What do incoming university students believe about open science practices in psychology?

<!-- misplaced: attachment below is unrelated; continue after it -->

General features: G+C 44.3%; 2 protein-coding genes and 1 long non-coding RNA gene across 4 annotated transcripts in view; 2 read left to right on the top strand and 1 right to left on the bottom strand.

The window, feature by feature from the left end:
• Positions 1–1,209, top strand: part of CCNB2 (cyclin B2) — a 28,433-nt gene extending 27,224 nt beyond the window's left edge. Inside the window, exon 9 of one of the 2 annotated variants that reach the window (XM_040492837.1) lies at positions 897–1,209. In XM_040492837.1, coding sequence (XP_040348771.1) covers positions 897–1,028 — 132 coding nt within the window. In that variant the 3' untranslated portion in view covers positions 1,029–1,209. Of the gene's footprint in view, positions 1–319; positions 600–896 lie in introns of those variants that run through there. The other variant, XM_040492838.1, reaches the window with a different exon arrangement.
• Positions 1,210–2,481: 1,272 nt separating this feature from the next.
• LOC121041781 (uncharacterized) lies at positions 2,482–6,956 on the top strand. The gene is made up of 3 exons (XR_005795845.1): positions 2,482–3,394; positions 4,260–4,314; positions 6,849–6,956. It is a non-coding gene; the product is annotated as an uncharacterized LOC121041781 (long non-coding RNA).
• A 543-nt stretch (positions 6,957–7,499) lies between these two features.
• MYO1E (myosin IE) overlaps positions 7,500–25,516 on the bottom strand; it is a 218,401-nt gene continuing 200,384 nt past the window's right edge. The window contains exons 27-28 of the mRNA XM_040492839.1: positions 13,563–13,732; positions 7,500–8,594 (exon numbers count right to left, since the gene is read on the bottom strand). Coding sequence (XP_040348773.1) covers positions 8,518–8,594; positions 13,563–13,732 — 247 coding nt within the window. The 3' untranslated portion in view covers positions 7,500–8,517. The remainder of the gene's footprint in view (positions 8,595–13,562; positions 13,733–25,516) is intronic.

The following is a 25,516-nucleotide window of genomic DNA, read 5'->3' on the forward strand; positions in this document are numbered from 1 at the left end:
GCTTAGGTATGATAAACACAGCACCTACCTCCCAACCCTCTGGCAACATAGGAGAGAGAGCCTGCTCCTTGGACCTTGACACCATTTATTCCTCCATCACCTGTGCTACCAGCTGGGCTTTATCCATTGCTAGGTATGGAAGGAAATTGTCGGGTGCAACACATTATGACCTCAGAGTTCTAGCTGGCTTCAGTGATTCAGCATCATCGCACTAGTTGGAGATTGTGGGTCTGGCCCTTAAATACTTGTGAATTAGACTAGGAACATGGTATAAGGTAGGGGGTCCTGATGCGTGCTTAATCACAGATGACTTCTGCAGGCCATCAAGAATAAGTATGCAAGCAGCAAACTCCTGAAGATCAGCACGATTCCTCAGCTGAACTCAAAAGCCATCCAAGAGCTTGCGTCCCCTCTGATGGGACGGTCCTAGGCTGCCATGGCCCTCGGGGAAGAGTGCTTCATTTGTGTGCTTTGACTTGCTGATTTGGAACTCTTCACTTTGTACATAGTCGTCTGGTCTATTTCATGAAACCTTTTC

Background. Understanding students’ naive conceptions about how science works and the norms that guide scientific best practice is important so that teachers can adapt their teaching to students’ existing understandings. Objective. To describe what incoming undergraduate students of psychology believe about reproducibility and open science practices in psychology. Method. International online survey with participants who were about to start their first course in psychology at a university (N = 239). Results. When asked about how research should be done, most students endorsed most (but not all) of ten open science practices. When asked to estimate the proportion of published psychological studies that apply each of a set of 10 open science practices, participants’ estimates tended to average near 50%. Only 18% of participants had heard of the term “replication crisis.” Conclusion. Despite relatively significant media attention on the replication crisis, few incoming psychology students are familiar with the term. Incoming students nevertheless appear to be sympathetic toward most open science practices, although they may overestimate the prevalence of these practices in psychology. Teaching Implications. Teaching materials aimed at incoming psychology students should not assume pre-existing knowledge about open science or replicability.